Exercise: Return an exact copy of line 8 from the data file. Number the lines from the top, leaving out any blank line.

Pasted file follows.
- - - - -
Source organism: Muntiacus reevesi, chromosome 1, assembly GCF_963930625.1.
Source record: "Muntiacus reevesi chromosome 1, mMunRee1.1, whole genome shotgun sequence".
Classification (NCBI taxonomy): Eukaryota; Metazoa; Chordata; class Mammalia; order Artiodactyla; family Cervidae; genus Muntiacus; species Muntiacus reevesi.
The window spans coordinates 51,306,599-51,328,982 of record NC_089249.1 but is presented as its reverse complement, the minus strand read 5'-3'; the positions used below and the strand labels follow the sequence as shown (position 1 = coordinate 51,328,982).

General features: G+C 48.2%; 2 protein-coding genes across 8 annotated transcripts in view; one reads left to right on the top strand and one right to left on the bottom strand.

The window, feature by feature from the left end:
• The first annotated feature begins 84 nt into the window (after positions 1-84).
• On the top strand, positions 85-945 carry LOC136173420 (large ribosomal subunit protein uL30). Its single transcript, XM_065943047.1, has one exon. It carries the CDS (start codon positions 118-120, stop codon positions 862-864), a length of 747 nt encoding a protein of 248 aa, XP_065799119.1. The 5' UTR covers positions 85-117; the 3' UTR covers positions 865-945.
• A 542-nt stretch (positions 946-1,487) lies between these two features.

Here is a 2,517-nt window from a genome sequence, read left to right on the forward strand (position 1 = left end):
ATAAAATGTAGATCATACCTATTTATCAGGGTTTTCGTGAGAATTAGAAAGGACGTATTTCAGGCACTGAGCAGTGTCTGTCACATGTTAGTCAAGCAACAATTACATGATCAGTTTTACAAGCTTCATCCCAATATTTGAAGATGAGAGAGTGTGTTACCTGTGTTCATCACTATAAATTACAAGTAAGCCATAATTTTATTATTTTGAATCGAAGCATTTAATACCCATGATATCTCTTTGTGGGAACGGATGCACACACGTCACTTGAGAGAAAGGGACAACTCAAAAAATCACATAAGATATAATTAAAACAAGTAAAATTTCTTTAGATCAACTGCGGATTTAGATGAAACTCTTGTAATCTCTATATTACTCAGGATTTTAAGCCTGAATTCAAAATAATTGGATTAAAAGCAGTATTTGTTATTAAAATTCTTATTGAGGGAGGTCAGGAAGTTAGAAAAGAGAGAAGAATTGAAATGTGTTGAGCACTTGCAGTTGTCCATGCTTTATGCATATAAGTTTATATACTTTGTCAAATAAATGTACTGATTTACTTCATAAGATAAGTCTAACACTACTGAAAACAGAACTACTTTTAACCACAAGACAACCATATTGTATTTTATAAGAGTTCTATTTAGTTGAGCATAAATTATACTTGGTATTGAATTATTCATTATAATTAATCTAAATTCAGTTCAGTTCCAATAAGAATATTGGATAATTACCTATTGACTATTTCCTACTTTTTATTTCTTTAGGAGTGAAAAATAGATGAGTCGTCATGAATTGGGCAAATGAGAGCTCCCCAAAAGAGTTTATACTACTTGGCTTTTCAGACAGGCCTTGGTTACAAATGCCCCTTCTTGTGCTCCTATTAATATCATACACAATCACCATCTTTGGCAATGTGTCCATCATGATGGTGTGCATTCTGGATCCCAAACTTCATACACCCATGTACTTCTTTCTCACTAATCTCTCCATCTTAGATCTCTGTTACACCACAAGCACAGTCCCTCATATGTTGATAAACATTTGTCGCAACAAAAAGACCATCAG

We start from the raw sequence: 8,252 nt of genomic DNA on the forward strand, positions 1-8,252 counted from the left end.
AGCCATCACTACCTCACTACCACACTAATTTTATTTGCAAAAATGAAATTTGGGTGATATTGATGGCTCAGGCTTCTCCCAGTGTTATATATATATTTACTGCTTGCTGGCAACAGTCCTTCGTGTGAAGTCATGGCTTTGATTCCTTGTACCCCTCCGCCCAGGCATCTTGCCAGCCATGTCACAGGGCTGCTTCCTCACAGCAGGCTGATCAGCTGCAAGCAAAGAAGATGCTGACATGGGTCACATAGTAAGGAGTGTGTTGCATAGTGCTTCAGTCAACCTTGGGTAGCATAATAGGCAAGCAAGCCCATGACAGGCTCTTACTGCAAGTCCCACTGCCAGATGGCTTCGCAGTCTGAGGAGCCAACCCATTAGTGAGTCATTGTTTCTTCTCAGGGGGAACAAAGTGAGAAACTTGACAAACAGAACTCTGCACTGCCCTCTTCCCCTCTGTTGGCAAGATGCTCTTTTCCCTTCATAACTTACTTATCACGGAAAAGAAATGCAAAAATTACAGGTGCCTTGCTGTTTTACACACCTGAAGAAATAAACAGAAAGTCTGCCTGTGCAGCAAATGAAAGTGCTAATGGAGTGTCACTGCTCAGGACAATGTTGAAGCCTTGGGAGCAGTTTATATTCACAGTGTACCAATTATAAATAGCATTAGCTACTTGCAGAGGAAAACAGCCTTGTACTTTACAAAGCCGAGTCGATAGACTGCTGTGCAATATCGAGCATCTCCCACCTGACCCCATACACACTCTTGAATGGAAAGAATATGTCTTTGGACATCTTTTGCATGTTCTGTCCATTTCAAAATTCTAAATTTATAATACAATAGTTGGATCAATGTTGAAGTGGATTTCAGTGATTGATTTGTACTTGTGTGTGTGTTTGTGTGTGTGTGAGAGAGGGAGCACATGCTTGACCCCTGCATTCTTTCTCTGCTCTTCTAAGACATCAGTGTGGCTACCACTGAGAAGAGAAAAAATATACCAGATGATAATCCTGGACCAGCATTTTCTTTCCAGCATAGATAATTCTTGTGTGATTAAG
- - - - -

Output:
• On the top strand, positions 85-945 carry LOC136173420 (large ribosomal subunit protein uL30). Its single transcript, XM_065943047.1, has one exon. It carries the CDS (start codon positions 118-120, stop codon positions 862-864), a length of 747 nt encoding a protein of 248 aa, XP_065799119.1. The 5' UTR covers positions 85-117; the 3' UTR covers positions 865-945.